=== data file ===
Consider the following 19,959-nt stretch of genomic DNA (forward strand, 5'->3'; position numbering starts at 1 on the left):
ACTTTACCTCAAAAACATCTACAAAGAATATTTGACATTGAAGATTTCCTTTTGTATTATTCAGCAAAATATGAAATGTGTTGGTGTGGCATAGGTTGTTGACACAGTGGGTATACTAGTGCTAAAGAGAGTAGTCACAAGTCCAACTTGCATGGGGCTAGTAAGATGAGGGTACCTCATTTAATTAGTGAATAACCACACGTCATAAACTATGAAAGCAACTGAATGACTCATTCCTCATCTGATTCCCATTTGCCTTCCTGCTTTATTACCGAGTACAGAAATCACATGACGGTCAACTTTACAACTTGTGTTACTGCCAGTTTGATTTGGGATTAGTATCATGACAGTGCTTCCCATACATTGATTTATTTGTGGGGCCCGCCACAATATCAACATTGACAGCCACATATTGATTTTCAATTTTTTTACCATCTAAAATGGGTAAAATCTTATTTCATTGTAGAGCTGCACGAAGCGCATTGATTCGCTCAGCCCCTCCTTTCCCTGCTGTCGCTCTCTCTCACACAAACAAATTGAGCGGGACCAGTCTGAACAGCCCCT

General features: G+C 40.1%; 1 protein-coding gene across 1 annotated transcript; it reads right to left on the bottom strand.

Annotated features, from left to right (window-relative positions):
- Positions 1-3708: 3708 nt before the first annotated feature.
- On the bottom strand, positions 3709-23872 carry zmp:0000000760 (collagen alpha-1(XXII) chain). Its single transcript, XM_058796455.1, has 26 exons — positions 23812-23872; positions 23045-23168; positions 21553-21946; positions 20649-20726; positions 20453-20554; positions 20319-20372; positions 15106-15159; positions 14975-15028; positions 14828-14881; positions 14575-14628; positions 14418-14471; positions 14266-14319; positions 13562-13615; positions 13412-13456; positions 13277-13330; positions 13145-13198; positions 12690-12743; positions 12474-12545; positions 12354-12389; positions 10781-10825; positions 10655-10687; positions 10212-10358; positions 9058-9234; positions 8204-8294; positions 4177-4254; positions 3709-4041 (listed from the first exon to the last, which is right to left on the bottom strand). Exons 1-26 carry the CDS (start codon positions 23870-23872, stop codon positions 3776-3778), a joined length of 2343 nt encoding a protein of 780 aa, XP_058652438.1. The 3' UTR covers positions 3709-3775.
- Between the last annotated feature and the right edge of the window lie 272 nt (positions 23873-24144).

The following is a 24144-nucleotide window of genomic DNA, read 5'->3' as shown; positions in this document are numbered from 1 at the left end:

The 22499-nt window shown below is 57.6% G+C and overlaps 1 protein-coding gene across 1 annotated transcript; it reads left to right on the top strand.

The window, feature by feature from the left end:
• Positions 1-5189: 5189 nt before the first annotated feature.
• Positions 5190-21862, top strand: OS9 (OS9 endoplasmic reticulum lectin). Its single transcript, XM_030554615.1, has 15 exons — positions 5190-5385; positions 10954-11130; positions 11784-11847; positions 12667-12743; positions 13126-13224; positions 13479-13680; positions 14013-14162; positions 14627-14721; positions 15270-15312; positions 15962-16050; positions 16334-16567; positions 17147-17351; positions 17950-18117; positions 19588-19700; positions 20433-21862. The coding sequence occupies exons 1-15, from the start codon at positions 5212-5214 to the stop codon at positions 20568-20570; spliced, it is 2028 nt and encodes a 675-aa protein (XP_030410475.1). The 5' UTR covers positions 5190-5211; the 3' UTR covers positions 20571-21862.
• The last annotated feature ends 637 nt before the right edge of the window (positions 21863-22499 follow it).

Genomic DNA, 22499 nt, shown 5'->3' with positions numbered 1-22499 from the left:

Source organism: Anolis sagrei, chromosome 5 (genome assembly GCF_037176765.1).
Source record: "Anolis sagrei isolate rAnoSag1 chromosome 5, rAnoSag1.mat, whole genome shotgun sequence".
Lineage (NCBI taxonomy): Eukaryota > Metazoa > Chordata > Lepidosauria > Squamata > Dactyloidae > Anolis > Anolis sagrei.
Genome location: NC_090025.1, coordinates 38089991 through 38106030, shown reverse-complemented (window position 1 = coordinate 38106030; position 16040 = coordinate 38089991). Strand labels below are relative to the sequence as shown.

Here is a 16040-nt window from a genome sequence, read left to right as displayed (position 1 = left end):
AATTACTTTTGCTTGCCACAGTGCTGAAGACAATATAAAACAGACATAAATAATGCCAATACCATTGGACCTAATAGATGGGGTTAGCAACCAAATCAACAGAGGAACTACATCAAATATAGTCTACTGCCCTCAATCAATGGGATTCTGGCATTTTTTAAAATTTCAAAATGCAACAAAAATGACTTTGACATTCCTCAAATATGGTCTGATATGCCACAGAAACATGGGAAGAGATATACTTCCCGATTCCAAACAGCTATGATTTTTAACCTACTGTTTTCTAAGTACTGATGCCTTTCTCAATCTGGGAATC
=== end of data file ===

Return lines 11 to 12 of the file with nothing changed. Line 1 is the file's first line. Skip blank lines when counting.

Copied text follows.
• Positions 1-5189: 5189 nt before the first annotated feature.
• Positions 5190-21862, top strand: OS9 (OS9 endoplasmic reticulum lectin). Its single transcript, XM_030554615.1, has 15 exons — positions 5190-5385; positions 10954-11130; positions 11784-11847; positions 12667-12743; positions 13126-13224; positions 13479-13680; positions 14013-14162; positions 14627-14721; positions 15270-15312; positions 15962-16050; positions 16334-16567; positions 17147-17351; positions 17950-18117; positions 19588-19700; positions 20433-21862. The coding sequence occupies exons 1-15, from the start codon at positions 5212-5214 to the stop codon at positions 20568-20570; spliced, it is 2028 nt and encodes a 675-aa protein (XP_030410475.1). The 5' UTR covers positions 5190-5211; the 3' UTR covers positions 20571-21862.